The science behind the microwave oven was developed just after World War II, but the appliance that most of us use today did not start to become a standard in the home kitchen until the 1970s. The first microwave oven was introduced in 1955 by Tappan Company, with a price tag of $1200 (in 1955 dollars!).

The first residential microwave oven introduced by Tappan in 1955. History of kitchen design and kitchen appliances.

The first residential microwave oven introduced by Tappan in 1955.

Those early microwave ovens were huge, large enough to cook a turkey, and they sat on the counter taking up a lot of space. Fast forward to today, microwaves are definitely smaller and are available in many different styles, finishes, and sizes. From countertop to a built-in convection combination, there are many options to consider.

The style of the microwave plays a large part in where the unit will be located.

Base cabinet options include the standard hinged door microwave or the microwave drawer. Both of these options keep the microwave below the counter, a good option if you don’t want to use up wall or counter space, or if accessibility is in play.

A long and dark gray kitchen island with an apron sink, a microwave drawer, seating for 5, and lots of cabinets storage.

Base Cabinet Microwave Design. Dura Supreme kitchen by Mariotti Building Products, Pennsylvania. Photography by Danielle Coons.

A bright white kitchen remodel with a large space for the kitchen sink and cooking area.

Base Microwave Cabinet. Dura Supreme Cabinetry design by Erica Caserta of Showcase Kitchens LLC, Connecticut. Photography by Severine Photography.

Below is a microwave placed in base cabinetry in an island. This is a fully wheelchair-accessible kitchen. Having the microwave reside in a base cabinet is essential in a situation like this, and honestly can be nice for shorter people that don’t like maneuvering hot food/liquid items at or above eye level.

Handicap accessible and wheelchair accessible kitchen island and kitchen sink.

Design by Langs Kitchen and Bath, Photography by Linda McManus

The over-the-range option is installed over the cooking surface. This type of microwave is a space saver and does offer ventilation options, the drawback being that you are reaching up to get items out of the oven and this could be a hazard for younger children or those with limited mobility.

Dura Supreme design by Jeff West and Interior Design by Brenda Gold of Lu’um Mosaics, California.

Installing a built-in microwave in a wall cabinet offers easy access, and there are cabinet options for both on or above the counter installations.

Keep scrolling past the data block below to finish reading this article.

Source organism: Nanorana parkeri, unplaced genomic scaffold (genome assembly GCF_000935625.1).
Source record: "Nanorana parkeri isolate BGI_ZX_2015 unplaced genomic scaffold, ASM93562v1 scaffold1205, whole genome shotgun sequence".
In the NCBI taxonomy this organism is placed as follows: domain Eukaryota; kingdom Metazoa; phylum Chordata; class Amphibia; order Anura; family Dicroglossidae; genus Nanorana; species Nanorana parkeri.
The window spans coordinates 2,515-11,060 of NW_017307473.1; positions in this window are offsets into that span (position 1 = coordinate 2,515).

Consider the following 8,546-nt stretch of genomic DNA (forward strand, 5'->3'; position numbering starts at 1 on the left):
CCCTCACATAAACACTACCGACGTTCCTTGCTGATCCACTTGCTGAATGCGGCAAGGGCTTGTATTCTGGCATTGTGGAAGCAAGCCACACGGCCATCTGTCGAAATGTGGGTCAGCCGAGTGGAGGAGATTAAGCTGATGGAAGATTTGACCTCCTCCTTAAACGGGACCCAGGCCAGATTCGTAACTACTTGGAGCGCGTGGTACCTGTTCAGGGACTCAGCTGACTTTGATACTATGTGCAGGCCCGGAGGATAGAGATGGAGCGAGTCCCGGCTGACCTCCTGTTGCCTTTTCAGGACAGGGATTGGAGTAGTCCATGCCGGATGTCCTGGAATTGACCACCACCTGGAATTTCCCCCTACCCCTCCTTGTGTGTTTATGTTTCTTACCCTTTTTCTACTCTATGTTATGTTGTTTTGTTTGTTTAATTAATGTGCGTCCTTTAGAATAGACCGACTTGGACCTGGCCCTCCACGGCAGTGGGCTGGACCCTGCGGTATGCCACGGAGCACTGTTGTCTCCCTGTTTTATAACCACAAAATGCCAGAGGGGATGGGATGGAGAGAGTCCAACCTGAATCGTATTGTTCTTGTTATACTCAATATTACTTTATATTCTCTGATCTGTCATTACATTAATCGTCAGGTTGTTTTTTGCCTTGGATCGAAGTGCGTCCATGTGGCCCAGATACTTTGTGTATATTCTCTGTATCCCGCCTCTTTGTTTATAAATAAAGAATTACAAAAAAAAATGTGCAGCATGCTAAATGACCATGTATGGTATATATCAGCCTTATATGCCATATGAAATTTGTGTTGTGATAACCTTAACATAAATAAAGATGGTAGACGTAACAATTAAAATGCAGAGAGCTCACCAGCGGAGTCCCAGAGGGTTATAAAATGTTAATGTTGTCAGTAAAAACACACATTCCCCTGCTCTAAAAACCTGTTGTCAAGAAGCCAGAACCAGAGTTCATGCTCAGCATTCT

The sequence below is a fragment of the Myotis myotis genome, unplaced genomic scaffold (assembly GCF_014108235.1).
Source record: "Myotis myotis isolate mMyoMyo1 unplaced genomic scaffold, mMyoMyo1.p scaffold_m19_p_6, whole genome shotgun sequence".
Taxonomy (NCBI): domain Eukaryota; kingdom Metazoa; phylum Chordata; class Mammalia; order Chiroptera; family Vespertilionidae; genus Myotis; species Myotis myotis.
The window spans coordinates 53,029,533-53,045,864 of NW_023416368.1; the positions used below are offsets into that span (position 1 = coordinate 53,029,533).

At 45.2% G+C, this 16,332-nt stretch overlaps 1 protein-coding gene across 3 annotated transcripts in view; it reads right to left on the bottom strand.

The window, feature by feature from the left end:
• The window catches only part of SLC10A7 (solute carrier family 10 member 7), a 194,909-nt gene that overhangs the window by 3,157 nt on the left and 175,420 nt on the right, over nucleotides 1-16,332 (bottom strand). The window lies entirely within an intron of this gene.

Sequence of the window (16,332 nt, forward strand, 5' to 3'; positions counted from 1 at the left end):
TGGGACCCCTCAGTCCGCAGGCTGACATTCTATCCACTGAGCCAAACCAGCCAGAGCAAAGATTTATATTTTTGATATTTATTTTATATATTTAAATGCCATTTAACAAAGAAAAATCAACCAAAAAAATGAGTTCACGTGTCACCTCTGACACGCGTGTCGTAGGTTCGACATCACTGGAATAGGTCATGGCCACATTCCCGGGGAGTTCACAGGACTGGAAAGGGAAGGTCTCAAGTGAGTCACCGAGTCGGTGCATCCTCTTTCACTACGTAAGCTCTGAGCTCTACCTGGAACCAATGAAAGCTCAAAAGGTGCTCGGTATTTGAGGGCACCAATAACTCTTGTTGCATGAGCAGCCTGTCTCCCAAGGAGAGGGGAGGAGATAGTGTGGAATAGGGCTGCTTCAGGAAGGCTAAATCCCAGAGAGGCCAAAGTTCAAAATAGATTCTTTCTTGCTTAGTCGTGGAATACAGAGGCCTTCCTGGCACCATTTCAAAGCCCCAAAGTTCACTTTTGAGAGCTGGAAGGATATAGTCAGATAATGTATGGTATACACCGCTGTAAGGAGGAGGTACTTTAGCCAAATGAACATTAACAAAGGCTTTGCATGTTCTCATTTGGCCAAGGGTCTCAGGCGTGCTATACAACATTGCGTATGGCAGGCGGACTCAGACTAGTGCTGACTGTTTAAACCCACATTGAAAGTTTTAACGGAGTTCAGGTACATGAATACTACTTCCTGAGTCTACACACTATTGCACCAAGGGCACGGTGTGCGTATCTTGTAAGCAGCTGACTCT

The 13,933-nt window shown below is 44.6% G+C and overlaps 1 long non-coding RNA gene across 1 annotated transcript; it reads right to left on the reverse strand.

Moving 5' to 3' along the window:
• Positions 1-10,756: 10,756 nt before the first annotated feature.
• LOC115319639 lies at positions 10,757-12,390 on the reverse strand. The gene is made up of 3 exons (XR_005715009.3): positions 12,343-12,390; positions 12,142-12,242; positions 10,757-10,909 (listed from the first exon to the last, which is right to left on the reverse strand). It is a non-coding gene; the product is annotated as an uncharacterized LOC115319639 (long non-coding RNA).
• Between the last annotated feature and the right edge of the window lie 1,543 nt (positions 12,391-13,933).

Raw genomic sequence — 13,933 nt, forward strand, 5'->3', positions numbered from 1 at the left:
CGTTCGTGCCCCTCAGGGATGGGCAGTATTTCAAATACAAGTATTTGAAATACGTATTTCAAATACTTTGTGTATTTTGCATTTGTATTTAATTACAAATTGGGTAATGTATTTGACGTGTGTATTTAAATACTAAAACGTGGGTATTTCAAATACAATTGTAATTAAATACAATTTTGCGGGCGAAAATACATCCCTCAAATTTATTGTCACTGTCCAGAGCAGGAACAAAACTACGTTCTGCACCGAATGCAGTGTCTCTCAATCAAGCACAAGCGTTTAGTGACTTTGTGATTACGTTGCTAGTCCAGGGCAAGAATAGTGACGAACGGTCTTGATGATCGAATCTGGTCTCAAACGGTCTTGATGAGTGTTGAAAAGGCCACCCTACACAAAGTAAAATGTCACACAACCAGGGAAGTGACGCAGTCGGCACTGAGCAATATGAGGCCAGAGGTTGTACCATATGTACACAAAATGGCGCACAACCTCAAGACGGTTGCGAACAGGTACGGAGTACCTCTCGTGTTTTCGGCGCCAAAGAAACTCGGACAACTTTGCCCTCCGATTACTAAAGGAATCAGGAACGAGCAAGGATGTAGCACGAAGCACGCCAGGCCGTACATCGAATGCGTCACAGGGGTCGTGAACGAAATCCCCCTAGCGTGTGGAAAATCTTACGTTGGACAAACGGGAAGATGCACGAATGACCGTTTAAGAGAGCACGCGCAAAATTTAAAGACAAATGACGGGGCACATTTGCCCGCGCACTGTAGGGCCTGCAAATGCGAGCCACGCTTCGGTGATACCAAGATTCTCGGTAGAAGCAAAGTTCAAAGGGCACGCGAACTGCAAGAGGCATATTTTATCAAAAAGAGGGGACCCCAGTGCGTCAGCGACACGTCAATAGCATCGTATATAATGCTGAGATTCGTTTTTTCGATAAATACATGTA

Microwave in a Wall Cabinet

Microwave in a Wall Cabinet.

Microwaves that are considered built-in units can be installed in a wall or base cabinet or combined with a standard oven and/or warming drawer unit in a tall cabinet. To determine the cabinet cut-out dimensions, refer to the manufacturer’s specifications and pay attention to the size of the trim kit if you are using one.

Beautiful Alaska Kitchen design with white painted cabinets and a furniture styled cherry kitchen island with a red stain color.

Microwave, Oven and Warming Drawer in a Tall Cabinet. Dura Supreme design by Sheree Baker of K & W Interiors Inc., Photography by DMD Real Estate Photography

Microwave in a Tall Cabinet, Dura Supreme design by Architectural Kitchens, Photo by Scott Sandler.

Flush Inset installation is becoming more popular with its streamlined, smooth profile look.

Flush Inset Installation, Dura Supreme Cabinetry

Flush Inset Installation, Dura Supreme Cabinetry

Flush Inset Installation of a Microwave in Base Cabinetry, Beaded Edge Profile

I have also seen a growing trend in tucking away the microwave in a pantry or larder cabinet. This is a great idea if you have a dedicated space.

Microwave in Pantry, Design by Kristi Spouse Interiors, Seattle

Microwave in Pantry, Design by Kristi Spouse Interiors, Seattle.

Microwave in Pantry, Design by Keystone Millworks, Atlanta

Notice below the two large full height white doors that close off the entire contents.

Microwave in Larder Cabinet, Design by Hughes Developments, Photography by Adam Scott Images

How often do you use a microwave and how accessible does it need to be? Do you want it hidden or visible? These answers will definitely affect both the style and location of the appliance.

Sandy Kloncz is the Lead Designer and blog author for Dura Supreme Cabinetry

Sandy is the Lead Designer for Dura Supreme Cabinetry with 15+ years of involvement in the field of Kitchen & Bath Design and a degree in Interior Design. Sandy’s experience ranges from running all aspects of a Design+Build firm to creating beautiful cabinetry designs at Dura Supreme. She has been a judge through the Builders Association of the Twin Cities for their semi-annual Parade of Homes Tour and is continually inspired by creative uses of space, appreciating projects where form and function are blended seamlessly.

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